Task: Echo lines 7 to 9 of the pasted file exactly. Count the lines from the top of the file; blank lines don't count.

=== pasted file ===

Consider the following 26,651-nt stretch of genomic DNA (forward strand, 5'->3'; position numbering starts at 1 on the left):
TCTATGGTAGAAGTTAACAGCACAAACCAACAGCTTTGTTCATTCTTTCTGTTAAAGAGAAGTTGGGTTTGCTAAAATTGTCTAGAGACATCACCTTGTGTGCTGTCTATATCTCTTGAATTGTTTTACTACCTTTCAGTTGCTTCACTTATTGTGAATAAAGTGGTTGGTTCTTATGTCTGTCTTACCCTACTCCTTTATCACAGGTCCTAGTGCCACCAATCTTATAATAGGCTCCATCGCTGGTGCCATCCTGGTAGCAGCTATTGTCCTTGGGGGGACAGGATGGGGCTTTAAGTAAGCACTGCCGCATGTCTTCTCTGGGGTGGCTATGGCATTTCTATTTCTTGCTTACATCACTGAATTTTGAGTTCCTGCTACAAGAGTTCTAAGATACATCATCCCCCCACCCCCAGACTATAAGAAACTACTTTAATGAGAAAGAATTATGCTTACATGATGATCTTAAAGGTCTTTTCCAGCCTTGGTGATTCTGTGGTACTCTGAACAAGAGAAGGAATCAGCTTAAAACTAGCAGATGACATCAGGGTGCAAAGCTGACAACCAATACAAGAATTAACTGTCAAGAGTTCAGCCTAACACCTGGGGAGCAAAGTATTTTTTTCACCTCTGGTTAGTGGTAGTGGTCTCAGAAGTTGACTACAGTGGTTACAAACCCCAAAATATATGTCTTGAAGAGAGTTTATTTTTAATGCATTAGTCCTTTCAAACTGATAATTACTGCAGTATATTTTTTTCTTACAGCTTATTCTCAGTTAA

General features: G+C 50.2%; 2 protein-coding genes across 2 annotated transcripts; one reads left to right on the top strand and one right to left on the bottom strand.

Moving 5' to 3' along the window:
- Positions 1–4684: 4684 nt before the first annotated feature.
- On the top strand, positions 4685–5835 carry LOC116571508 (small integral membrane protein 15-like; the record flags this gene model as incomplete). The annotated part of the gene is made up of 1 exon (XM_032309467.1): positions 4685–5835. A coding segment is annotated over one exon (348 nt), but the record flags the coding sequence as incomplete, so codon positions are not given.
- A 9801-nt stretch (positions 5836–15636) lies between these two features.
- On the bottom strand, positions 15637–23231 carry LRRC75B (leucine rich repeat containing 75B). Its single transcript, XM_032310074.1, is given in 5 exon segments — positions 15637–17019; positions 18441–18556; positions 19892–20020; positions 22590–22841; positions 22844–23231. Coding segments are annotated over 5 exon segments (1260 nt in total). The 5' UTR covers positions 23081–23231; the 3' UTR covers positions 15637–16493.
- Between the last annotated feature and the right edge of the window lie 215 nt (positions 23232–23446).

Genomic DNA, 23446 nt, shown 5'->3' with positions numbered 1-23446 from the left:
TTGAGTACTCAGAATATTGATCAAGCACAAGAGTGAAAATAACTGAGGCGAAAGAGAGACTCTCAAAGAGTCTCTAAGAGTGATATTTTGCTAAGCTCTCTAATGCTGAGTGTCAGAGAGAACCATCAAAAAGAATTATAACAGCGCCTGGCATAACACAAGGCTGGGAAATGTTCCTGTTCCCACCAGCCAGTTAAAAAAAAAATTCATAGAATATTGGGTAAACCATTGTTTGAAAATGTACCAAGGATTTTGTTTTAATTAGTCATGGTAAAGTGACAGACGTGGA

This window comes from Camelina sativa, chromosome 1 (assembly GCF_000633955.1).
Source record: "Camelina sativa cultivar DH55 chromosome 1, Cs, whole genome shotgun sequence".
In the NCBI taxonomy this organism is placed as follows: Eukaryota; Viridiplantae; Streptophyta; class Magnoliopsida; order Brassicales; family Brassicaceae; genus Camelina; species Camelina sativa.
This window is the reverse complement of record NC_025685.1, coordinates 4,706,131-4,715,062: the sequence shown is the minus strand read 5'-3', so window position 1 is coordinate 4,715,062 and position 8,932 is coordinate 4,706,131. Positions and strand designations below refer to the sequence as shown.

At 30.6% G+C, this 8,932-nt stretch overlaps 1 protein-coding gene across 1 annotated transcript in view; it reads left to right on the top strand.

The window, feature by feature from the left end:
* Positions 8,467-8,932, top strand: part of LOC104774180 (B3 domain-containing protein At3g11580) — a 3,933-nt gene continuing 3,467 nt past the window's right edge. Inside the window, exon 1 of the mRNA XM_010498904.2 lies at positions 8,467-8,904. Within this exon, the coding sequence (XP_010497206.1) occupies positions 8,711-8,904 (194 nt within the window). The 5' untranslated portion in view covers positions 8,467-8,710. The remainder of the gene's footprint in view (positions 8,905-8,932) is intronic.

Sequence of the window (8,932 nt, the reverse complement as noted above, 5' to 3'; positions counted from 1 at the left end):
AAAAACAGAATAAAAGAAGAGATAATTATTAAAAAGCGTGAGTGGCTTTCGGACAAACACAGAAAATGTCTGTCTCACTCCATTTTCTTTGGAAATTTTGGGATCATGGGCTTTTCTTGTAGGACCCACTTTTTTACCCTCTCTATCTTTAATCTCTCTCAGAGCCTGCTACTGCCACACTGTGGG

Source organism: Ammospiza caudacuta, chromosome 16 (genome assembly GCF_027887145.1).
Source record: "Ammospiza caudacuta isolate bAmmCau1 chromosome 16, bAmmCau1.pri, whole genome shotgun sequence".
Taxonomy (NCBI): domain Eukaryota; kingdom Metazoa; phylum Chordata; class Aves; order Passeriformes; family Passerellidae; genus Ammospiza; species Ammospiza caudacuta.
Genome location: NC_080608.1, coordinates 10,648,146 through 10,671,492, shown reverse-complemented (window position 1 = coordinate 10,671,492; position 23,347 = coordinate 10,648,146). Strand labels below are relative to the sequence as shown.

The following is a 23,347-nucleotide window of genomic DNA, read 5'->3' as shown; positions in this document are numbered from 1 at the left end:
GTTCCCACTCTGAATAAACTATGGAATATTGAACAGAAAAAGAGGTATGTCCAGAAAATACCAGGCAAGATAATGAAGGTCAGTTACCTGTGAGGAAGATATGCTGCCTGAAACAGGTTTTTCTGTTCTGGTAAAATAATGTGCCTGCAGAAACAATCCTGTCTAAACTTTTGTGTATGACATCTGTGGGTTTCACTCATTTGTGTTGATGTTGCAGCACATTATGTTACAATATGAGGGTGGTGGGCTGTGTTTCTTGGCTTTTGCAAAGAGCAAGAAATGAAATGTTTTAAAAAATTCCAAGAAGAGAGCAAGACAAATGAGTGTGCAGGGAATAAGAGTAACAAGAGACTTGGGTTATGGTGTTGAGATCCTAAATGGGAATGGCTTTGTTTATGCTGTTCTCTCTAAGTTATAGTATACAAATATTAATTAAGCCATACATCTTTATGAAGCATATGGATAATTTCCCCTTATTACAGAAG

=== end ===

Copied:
- A 9801-nt stretch (positions 5836–15636) lies between these two features.
- On the bottom strand, positions 15637–23231 carry LRRC75B (leucine rich repeat containing 75B). Its single transcript, XM_032310074.1, is given in 5 exon segments — positions 15637–17019; positions 18441–18556; positions 19892–20020; positions 22590–22841; positions 22844–23231. Coding segments are annotated over 5 exon segments (1260 nt in total). The 5' UTR covers positions 23081–23231; the 3' UTR covers positions 15637–16493.
- Between the last annotated feature and the right edge of the window lie 215 nt (positions 23232–23446).